Obama speaks in Cairo on 4 June 09 - Official White House photo by Chuck Kennedy

Photos are official White House photos from Flikr photo stream – this one is by Chuck Kennedy

“For decades, there has been a stalemate: two peoples with legitimate aspirations, each with a painful history that makes compromise elusive. It is easy to point fingers – for Palestinians to point to the displacement brought by Israel’s founding, and for Israelis to point to the constant hostility and attacks throughout its history from within its borders as well as beyond. But if we see this conflict only from one side or the other, then we will be blind to the truth: the only resolution is for the aspirations of both sides to be met through two states, where Israelis and Palestinians each live in peace and security.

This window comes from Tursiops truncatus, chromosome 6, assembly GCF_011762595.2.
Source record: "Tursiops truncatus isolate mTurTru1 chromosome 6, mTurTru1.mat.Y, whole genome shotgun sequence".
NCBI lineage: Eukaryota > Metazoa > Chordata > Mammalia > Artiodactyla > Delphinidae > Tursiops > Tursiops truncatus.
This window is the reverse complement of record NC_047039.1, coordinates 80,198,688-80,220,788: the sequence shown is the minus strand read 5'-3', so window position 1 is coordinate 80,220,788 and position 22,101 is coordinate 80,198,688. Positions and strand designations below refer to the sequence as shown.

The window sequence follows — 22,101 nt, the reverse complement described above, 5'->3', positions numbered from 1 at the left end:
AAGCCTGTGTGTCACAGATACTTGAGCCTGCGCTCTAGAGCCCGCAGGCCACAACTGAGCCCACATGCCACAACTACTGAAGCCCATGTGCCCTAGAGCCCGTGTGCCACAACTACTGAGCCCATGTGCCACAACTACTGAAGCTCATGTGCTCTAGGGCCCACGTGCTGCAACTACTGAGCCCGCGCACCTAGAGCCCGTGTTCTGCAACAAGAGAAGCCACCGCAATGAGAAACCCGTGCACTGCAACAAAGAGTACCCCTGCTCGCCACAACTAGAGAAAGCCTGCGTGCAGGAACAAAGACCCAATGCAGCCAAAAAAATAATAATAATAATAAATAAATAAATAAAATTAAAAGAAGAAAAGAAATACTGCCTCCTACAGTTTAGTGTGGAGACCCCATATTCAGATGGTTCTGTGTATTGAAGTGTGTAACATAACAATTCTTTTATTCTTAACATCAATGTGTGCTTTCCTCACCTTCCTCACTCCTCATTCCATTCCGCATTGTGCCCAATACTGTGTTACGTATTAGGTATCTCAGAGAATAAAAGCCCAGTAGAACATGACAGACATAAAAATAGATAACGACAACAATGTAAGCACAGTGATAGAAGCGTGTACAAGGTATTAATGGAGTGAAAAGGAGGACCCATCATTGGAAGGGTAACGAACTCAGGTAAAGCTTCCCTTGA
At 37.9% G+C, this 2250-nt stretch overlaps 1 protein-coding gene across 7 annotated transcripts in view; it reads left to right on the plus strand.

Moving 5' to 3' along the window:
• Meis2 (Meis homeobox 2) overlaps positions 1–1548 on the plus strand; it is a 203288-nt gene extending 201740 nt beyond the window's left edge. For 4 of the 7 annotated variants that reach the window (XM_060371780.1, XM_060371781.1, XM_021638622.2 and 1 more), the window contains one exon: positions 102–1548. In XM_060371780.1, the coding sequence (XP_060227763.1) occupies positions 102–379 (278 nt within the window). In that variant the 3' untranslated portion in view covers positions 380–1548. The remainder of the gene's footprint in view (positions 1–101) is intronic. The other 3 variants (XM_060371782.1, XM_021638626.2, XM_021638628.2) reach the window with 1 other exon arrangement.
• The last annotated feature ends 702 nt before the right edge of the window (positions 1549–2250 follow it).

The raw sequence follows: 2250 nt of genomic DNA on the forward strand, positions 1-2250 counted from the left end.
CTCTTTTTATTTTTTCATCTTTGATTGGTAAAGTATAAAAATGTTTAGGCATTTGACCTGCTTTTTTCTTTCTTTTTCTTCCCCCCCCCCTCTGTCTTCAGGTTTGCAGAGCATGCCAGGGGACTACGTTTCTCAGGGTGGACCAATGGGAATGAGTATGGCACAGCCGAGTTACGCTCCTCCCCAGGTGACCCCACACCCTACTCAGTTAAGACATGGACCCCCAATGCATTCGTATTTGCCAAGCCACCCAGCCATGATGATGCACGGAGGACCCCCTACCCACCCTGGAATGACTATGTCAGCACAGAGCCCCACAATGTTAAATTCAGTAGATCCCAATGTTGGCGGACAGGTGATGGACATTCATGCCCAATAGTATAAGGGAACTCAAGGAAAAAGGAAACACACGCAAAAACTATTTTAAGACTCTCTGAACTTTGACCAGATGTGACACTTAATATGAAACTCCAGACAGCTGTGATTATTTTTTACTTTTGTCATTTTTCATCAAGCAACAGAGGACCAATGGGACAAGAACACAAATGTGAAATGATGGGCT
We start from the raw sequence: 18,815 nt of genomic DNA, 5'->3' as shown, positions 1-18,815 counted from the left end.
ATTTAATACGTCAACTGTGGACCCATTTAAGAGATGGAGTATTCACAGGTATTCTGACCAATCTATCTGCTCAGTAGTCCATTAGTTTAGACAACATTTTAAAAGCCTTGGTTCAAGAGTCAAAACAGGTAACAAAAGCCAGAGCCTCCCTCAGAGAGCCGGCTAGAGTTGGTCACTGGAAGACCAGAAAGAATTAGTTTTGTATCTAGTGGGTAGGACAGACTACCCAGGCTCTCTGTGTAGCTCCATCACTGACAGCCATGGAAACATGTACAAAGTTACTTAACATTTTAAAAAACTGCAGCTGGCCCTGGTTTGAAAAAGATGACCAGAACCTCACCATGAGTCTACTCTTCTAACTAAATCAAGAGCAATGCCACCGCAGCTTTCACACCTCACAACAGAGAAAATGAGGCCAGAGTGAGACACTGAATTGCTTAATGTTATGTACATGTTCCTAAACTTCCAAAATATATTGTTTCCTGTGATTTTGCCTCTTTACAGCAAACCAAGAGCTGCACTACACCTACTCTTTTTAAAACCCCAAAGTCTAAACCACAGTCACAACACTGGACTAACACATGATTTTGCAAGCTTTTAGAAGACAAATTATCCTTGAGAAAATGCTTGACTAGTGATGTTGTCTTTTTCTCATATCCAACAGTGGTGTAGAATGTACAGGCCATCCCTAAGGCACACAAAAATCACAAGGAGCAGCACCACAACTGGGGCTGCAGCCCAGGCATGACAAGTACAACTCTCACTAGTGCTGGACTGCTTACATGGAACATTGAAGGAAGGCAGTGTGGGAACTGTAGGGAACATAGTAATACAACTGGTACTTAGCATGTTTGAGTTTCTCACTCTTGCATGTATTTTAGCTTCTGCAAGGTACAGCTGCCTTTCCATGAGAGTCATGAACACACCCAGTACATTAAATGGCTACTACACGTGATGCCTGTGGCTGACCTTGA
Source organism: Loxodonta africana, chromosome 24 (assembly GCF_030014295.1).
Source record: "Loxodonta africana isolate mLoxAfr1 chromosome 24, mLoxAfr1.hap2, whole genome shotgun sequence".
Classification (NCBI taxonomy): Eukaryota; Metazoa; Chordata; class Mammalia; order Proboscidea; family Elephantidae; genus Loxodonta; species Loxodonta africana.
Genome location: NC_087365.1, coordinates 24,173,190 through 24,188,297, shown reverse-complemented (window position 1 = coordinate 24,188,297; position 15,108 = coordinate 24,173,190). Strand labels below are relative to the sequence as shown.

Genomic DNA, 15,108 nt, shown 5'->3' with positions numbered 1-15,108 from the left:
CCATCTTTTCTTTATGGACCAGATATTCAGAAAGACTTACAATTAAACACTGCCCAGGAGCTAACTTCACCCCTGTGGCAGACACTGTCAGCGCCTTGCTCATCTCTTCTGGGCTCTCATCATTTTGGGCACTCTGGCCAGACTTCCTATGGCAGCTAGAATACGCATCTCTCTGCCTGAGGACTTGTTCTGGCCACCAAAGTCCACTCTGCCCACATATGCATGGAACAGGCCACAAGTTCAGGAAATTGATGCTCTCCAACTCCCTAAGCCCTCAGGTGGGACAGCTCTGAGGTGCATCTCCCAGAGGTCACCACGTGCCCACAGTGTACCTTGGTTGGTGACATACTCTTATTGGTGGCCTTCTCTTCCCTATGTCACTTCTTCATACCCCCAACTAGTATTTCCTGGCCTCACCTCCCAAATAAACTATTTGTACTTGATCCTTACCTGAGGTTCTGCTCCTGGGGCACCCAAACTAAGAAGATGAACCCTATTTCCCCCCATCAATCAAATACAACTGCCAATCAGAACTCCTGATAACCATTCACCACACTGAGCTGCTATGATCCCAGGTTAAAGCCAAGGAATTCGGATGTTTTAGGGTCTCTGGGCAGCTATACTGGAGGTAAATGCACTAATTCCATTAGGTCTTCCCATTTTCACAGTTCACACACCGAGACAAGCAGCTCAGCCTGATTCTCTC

Obama speaking in Cairo on 4 June 09 - Official White House photo by Chuck Kennedy

Photos are official White House photos from Flikr photo stream – this one is by Chuck Kennedy

That is in Israel’s interest, Palestine’s interest, America’s interest, and the world’s interest. That is why I intend to personally pursue this outcome with all the patience that the task requires. The obligations that the parties have agreed to under the Road Map are clear. For peace to come, it is time for them – and all of us – to live up to our responsibilities.

“Palestinians must abandon violence. Resistance through violence and killing is wrong and does not succeed. For centuries, black people in America suffered the lash of the whip as slaves and the humiliation of segregation. But it was not violence that won full and equal rights. It was a peaceful and determined insistence upon the ideals at the center of America’s founding. This same story can be told by people from South Africa to South Asia; from Eastern Europe to Indonesia. It’s a story with a simple truth: that violence is a dead end. It is a sign of neither courage nor power to shoot rockets at sleeping children, or to blow up old women on a bus. That is not how moral authority is claimed; that is how it is surrendered.